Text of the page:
Catch me if you can: is the race to be able to trade at ever-faster rates over?
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More than 150 years ago, Paul Julius Reuter, founder of what is now the Reuters news agency, used carrier pigeons to transmit news and stock information speedily and gain a competitive advantage.

The beat of wings has now given way to the flash of light down fibre-optic cables. But speed remains the name of the game.

In modern markets, a group known as high-frequency traders relies on the transfer of data in microseconds to dart across markets and trade at lightning speeds. They make their money by earning very small amounts on a huge number of trades.

Minimising “latency”, a term used to describe the delay it takes before a trade to be executed, has been an industry preoccupation for much of the past five years.

Potentially, any physical factor can affect the speed of a trade, from the hardware used to the distance the signal has to travel.

In an effort to be fastest, high-frequency traders have been exploring ever more ambitious ideas, such as using microwaves and even weather balloons to transmit data. But is the race for speed reaching its limits?

Kevin McPartland, head of research for market structure and technology at Greenwich Associates, a financial services company, says: “Certainly, there are a handful of people out there who continue to look for microseconds. For the broader market, we have almost hit the threshold. To get beyond where we are comes down to amazing innovations in technology.”

It also means higher costs. Dwindling interest in eking out a microsecond more than competitors on routes between big financial centres such as New York and Chicago has come as profits for high-frequency traders have been squeezed by market conditions.

The optimal environment for high-frequency trading is one of extreme volatility and large volumes: 2008 was a boom time. But the post-crisis period has been one of increasingly low volatility and small volumes.

Regulatory scrutiny is also raising costs for all financial groups. The publication of Michael Lewis’s book Flash Boys: A Wall Street Revolt, which placed high-frequency trading at the centre of a modern market structure that the author slammed as “rigged”, has only intensified the focus. To remain competitive, high-frequency traders will always need to worry about latency, but there are notable shifts in how they are seeking – and investing – to gain an edge.

“Speed continues to be important, but it is just one of many factors,” says one executive. “Markets are extremely competitive, so you need to be excellent in all aspects of your business to be successful. The means not just fast but smart in your decision-making and in how you manage costs.”

Being smarter in decision-making requires a whole set of skills beyond parsing software code and hardware.

Thomas Burrell of Chicago-based Objective Paradigm, a recruiter for high-frequency trading firms, says there has been increasing demand for people who specialise in risk management and quantitative trading strategies, and “big data types” who can undertake analysis that predicts trading patterns.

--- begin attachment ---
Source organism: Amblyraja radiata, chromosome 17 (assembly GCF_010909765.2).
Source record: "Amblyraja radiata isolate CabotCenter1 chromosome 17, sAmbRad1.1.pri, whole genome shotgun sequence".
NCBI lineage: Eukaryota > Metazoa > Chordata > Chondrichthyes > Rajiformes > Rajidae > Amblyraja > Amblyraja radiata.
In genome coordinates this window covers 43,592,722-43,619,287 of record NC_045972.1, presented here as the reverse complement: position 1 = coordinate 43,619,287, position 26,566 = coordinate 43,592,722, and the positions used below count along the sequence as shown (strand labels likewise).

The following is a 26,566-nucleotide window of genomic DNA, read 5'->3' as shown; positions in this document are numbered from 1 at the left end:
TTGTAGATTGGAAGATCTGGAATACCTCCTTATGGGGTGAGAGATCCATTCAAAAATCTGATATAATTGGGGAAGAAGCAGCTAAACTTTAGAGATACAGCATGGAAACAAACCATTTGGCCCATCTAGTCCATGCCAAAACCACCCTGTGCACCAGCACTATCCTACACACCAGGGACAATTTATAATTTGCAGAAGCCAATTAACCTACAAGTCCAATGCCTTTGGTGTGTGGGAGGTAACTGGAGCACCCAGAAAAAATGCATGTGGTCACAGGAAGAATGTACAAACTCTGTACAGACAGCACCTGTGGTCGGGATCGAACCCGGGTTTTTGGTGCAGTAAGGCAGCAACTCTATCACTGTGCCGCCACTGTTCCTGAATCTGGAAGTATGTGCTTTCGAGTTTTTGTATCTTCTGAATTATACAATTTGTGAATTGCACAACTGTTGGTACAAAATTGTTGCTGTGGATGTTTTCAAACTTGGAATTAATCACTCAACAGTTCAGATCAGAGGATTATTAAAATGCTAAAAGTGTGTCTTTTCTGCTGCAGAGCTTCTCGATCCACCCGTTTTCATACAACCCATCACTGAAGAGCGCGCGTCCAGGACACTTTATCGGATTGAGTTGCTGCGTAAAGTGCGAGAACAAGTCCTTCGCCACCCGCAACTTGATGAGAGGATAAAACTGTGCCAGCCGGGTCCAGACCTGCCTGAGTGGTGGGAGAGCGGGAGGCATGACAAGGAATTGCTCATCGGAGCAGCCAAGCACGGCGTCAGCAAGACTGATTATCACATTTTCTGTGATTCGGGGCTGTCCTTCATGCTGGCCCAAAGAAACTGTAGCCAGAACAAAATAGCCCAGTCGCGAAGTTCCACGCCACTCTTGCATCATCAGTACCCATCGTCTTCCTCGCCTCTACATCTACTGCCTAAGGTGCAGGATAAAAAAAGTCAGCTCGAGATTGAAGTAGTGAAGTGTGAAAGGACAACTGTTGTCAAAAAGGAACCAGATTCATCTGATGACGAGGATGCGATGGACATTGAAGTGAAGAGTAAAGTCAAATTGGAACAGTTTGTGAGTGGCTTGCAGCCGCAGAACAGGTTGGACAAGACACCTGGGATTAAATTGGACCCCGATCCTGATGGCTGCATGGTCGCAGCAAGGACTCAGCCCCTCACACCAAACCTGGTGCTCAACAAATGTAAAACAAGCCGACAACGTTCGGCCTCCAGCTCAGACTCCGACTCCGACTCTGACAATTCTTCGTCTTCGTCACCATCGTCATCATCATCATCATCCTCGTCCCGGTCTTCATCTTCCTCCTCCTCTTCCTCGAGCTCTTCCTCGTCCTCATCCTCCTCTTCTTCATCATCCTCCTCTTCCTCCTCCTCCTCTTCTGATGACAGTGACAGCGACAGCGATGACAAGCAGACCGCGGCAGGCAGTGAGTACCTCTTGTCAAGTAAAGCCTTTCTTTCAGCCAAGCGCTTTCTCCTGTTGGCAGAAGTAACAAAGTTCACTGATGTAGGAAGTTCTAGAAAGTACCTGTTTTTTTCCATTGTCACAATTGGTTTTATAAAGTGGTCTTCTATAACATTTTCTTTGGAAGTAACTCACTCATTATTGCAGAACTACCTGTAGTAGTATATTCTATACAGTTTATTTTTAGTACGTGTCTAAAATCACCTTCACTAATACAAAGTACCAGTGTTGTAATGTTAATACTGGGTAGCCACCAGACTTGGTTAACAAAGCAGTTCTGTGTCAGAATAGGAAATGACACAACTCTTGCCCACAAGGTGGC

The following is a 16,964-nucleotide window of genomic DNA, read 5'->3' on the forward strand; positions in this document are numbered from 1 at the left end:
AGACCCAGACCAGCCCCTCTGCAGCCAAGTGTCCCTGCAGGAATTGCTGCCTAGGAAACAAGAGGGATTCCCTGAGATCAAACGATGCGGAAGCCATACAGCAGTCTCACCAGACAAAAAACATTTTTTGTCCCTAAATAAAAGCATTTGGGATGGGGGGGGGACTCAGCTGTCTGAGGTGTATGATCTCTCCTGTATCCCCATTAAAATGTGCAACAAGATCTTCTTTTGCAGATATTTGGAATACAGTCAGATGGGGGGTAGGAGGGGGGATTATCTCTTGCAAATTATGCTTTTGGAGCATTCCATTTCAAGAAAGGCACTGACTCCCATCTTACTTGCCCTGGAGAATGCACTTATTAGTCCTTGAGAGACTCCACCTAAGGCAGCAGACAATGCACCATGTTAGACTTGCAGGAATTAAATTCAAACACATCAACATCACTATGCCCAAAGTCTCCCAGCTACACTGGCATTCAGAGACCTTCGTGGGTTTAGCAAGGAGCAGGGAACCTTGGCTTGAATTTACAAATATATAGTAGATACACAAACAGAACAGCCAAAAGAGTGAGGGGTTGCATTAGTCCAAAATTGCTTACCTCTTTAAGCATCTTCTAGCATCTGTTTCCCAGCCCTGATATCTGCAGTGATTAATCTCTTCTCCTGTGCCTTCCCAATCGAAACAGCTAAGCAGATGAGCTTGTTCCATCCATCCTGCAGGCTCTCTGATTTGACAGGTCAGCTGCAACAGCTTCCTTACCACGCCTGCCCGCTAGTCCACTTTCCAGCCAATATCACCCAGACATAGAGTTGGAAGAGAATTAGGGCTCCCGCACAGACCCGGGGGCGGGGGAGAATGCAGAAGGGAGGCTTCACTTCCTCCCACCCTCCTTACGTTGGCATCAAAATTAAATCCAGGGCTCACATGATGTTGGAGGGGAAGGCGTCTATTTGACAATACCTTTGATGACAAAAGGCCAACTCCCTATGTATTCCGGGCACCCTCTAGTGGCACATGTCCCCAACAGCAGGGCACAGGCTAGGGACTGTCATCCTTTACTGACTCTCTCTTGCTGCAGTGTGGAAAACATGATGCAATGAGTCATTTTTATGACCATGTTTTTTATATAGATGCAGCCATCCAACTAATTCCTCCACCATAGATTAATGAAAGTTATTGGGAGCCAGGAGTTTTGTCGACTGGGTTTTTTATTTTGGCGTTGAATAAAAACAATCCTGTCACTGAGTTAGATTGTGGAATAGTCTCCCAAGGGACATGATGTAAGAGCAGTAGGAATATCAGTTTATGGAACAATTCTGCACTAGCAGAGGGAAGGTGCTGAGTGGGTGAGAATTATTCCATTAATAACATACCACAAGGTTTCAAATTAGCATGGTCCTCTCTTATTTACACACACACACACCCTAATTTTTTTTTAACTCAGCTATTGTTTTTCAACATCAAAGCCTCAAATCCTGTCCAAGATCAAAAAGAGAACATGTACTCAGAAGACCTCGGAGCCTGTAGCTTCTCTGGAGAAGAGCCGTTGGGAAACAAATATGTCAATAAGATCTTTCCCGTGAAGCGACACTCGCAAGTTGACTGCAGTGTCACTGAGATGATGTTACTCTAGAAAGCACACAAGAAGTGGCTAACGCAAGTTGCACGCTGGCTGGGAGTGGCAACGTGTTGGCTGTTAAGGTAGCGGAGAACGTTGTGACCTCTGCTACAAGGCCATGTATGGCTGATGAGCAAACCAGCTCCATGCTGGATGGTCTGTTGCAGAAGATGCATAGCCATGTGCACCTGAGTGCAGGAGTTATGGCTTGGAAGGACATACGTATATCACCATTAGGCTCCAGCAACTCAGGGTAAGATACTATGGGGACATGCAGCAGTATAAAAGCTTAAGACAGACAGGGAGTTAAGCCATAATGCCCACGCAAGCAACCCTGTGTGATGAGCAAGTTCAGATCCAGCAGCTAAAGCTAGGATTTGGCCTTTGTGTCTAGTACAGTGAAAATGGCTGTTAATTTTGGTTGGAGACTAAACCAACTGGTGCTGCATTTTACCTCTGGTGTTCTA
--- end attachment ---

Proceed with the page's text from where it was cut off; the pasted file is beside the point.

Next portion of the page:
Ari Rubenstein, co-founder and chief executive officer of Global Trading Systems, a market maker and high frequency trader, says his company is working on ways to store and quickly access the “oceans” of financial data created by electronic trading.

This, he says, is important now that there are more risk and compliance checks on every order. Vigorous competition among such firms creates an enormous amount of electronic order flow.

“Speed is important, it gets you in the game, but responsible risk and compliance management allow you to win,” he says. “What makes a Porsche great, for example, is the brakes and handling, not the unbridled speed.”

For Chris Concannon, president and chief operating officer of Virtu Financial, it is about looking at the whole life cycle of the order.

“You cannot ignore any single stop on that life cycle,” he says. “That is not new, but there has been a refocusing of resources in terms of where to find ways to reduce speeds. A lot of time is being burned on the consumption of the data and what to do in response to that data. While you care about whether information is received in a timely manner, you also need to focus on how quickly you can respond to it.”

Latency cannot be ignored, no matter how far it has progressed. Some routes are saturated, others are inefficient, and companies will always need to worry about rivals finding faster pathways.

Jock Percy, chief executive of Perseus Telecom, a US trading technology company, says: “Firms are happy being in the fast lane, but if a car pulls out and passes, they have to go with it.”

He adds: “A lot of market participants do not want to make that move, but if the trading opportunity is there, someone inevitably will.”

Copyright The Financial Times Limited 2017. All rights reserved.
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